Europe on Wednesday began easing travel bans on Britain put in place to contain a new strain of Covid-19 that UK officials believe is spreading faster as WHO experts were set to meet on a response to the variant.
The discovery of the new coronavirus type set off alarm bells worldwide just as vaccines are being rolled out to halt a pandemic that has claimed more than 1.7 million lives since it began a year ago in China.
But the European Commission has urged EU nations to reopen their borders to Britain and replace the blockades with mandatory tests for arrivals.
France's relaxation of a 48-blockade meant stranded lorry drivers in the UK were finally offered a way home after thousands were blocked around the port of Dover for days.
Under France's new rules, EU nationals and residents are allowed home with a negative Covid test, though Britons remain barred.
But given the back-up, some truckers feared there was little chance of making it across the English Channel in time for the holidays.
"Home for Christmas? Forget it," said Laurent Beghin, a French trucker who delivered a cargo of paint to the UK on Sunday and was still stuck in England on Wednesday.
The Netherlands also said it was lifting its travel ban on the UK Wednesday but noted that all passengers, including EU citizens, must have a recent negative test to enter.
In the meantime, scientists are still trying to forge a plan to control the Covid-19's various strains, with Europe's branch of the World Health Organization to meet Wednesday.
WHO's Europe director Hans Kluge wrote on Twitter that the organisation would "discuss strategies for testing, reducing transmission & communicating risks".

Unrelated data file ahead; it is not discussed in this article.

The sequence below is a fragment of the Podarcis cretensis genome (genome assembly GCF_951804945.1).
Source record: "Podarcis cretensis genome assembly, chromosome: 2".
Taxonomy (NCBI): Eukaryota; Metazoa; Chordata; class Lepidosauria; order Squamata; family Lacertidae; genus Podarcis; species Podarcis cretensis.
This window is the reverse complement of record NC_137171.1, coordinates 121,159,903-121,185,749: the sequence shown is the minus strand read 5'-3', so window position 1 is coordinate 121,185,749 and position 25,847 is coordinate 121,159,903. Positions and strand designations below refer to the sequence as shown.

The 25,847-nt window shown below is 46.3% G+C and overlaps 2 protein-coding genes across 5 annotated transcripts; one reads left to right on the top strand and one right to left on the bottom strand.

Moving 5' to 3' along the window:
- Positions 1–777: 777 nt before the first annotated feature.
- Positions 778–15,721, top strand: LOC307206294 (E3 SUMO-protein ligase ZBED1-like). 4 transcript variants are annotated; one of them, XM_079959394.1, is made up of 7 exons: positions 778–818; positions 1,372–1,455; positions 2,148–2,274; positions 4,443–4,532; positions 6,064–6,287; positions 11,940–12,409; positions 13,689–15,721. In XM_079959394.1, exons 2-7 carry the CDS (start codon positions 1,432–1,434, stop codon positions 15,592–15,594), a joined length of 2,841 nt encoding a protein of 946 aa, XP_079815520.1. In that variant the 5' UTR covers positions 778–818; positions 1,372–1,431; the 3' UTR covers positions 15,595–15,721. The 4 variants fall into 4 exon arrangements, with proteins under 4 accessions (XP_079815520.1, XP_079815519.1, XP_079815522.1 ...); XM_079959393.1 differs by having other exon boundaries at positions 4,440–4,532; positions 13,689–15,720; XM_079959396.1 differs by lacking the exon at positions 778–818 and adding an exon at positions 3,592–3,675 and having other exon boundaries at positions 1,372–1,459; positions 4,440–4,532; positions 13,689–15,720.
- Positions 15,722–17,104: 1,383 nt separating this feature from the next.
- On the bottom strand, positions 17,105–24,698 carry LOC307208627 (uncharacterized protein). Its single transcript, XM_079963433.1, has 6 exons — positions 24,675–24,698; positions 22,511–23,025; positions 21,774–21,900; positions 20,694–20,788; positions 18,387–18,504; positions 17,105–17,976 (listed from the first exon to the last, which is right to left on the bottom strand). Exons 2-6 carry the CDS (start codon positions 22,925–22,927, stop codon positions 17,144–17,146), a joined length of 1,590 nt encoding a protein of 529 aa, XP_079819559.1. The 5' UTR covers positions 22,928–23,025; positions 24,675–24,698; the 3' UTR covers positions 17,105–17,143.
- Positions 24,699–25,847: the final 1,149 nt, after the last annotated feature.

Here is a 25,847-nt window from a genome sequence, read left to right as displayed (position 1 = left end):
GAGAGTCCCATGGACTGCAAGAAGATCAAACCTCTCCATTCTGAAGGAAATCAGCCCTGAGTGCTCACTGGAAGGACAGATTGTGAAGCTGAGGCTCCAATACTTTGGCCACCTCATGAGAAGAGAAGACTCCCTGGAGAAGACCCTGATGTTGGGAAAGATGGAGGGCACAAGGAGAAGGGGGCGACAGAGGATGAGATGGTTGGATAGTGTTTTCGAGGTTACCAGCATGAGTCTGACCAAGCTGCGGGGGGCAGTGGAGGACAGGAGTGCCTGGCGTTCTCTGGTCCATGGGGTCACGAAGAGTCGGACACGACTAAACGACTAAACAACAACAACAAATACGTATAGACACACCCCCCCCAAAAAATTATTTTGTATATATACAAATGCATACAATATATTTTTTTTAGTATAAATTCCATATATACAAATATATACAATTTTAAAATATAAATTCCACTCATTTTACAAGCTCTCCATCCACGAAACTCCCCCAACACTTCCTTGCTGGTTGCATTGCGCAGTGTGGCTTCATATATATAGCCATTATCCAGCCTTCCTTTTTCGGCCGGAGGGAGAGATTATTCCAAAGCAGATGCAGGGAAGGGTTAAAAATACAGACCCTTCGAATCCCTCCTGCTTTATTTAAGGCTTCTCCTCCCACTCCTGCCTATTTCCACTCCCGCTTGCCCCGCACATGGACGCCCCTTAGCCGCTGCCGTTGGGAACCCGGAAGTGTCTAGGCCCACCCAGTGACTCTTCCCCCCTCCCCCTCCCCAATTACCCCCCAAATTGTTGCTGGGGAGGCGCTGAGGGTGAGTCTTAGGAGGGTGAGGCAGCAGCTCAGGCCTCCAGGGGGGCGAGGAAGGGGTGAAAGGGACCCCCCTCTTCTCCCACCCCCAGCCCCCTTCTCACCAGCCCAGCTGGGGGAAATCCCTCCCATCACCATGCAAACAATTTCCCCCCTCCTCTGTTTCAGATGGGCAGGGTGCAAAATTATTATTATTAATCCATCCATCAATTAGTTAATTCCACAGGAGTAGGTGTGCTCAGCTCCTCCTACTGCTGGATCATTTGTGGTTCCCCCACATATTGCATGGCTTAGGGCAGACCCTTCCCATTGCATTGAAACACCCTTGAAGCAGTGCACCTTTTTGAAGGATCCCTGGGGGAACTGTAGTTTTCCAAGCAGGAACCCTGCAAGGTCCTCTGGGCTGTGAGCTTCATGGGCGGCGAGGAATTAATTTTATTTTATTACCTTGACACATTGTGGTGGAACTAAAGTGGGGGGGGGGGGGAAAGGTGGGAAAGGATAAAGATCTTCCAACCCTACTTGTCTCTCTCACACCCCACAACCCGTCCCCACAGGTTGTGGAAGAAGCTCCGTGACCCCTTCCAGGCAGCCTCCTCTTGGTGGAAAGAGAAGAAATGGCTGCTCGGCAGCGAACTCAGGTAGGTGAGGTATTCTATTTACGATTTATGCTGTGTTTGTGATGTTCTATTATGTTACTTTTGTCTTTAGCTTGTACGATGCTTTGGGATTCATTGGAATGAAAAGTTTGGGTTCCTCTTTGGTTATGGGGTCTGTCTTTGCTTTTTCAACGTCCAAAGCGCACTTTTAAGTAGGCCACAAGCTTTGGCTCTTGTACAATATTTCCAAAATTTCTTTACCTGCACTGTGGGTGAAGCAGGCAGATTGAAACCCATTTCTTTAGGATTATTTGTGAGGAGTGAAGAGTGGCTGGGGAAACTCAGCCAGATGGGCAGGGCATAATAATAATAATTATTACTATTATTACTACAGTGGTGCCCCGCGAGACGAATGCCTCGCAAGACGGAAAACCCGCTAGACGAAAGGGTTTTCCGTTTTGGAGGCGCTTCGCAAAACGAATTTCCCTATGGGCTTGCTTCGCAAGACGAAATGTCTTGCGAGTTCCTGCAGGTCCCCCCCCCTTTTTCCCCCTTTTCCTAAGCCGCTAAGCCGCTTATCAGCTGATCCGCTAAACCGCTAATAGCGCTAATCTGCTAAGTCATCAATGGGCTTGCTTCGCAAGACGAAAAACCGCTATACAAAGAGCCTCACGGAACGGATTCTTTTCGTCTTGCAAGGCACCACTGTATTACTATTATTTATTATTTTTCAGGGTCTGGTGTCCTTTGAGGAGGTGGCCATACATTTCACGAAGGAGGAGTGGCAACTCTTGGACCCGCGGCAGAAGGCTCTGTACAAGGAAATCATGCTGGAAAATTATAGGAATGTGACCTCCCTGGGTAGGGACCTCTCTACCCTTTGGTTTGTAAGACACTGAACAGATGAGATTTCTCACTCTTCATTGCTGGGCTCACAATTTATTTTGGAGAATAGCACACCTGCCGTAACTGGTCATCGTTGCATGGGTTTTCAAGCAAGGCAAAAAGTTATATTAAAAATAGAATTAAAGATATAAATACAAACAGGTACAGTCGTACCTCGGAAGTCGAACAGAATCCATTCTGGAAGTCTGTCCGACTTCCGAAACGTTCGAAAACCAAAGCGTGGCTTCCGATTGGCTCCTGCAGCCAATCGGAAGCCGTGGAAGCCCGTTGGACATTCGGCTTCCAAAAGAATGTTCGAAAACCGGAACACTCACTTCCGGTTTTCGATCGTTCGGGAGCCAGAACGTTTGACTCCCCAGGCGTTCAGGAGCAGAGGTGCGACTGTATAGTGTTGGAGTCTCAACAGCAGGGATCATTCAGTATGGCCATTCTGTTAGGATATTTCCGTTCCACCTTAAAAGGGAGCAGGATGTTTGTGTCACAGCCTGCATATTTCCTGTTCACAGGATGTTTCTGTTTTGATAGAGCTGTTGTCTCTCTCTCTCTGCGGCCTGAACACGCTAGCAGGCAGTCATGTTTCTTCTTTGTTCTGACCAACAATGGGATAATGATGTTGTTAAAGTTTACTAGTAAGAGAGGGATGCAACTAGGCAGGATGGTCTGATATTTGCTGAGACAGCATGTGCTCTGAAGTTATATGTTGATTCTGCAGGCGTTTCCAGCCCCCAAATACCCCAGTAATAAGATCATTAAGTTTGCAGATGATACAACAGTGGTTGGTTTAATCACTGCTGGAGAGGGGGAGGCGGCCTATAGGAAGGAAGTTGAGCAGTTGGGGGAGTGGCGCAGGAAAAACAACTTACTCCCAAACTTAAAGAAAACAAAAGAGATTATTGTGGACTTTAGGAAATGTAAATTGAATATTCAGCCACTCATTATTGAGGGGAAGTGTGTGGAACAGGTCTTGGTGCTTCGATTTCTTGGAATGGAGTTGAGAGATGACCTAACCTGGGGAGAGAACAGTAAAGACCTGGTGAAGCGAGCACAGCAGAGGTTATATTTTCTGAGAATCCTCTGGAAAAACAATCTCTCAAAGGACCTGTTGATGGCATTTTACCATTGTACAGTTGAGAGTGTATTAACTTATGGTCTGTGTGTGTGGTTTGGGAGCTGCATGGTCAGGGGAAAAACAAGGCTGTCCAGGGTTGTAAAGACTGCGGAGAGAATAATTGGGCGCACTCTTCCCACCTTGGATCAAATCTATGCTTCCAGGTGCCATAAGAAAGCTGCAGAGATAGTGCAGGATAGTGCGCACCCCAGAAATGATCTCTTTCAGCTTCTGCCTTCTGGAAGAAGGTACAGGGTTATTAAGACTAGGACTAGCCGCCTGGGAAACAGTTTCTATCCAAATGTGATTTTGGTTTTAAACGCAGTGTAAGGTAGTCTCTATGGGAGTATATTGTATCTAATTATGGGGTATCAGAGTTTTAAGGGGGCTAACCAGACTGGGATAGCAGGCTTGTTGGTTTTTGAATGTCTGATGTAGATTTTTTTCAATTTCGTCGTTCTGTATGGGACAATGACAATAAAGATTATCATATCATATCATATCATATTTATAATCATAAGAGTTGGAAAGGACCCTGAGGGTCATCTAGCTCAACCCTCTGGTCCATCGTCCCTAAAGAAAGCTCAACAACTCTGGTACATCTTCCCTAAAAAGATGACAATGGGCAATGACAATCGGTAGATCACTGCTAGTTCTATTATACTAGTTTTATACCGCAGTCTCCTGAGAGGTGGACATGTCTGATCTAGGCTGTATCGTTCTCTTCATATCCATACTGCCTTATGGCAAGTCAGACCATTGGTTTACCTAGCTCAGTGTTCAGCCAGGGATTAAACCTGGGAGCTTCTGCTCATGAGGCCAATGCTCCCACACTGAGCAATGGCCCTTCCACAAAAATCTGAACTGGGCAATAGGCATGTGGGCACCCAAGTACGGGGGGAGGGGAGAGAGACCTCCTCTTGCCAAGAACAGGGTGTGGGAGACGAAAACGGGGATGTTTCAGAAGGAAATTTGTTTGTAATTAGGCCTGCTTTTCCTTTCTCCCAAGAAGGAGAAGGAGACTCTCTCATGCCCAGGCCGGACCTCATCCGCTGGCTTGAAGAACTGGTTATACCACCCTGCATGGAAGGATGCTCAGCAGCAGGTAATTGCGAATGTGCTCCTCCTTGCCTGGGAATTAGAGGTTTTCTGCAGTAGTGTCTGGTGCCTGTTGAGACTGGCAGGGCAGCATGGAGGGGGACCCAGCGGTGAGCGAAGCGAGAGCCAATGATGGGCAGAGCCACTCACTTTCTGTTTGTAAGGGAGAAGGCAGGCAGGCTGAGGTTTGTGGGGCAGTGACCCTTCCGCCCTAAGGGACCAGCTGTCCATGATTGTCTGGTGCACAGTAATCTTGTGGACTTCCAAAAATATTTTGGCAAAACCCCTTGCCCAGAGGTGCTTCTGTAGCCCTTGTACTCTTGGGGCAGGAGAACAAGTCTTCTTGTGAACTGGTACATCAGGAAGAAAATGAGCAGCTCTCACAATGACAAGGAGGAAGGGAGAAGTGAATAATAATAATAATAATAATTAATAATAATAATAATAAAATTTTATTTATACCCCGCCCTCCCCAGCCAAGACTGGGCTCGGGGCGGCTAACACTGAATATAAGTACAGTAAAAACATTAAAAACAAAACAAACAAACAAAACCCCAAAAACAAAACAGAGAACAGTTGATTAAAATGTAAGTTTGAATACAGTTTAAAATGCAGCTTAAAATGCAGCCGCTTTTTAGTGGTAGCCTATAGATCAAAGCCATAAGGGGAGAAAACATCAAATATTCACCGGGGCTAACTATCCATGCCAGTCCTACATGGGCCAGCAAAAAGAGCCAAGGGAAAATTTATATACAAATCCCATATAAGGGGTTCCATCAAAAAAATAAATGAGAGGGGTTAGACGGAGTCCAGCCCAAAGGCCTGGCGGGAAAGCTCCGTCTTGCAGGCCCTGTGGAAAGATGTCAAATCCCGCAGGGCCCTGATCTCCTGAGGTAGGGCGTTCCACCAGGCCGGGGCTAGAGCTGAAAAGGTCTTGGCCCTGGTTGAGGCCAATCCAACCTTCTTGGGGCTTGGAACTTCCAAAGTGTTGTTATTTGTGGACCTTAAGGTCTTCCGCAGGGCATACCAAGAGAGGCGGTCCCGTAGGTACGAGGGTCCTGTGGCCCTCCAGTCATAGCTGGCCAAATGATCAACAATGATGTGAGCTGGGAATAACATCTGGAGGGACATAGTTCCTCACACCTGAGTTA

He added that "limiting travel to contain spread is prudent until we have better info".
The new strain of the virus, which has also been detected in small numbers elsewhere, appears to spread more easily than other types but experts say there is no evidence it is more lethal or resistant to vaccines.
As the European Union prepares to kick off vaccinations across the bloc on December 27, Switzerland got a head start Wednesday by delivering its first jabs in the Lucerne region.
A care home resident in her 90s was the first to receive the Pfizer-BioNTech vaccine after it was approved by Swiss regulators.
"I am very satisfied that we have now been able to start vaccinations in the canton of Lucerne," the region's health services chief Guido Graf said.
Dubai also gave out its first jab Wednesday while Serbia and hard-hit Mexico are next in line with plans start vaccination on Thursday.
The co-founder of BioNTech has assured the firm's vaccine is "highly likely" to work against the mutated strain detected in Britain.
And if not, the vaccine could be adapted in six weeks, said Ugur Sahin, adding that tests are already being run on the variant.
In the US, the world's worst-affected country, top infectious disease specialist Anthony Fauci received his Covid-19 vaccine as officials continued to seek to build confidence among the public.
But President Donald Trump's shock rejection of a $900 billion relief package passed by Congress raised concern.
Trump said he would refuse to accept the bill as it is and demanded changes, notably a big increase in the proposed $600 direct payments to less well-off Americans.
Lawmakers can override his veto if he goes through with it.
There was positive news in Australia, where Sydney eased lockdown restrictions for Christmas after the country's largest city reported a second day of new cases in the single digits.
Egypt, however, called off all New Year's celebrations in order stem a rise in cases.
The Czech government also extended its state of emergency and announced tighter restrictions including closing shops in the face of a spike of Covid-19 cases.
And in Thailand, meanwhile, elephants dressed up in Christmas costumes for an annual tradition gave out a pandemic-friendly gift to schoolchildren: baskets of face masks.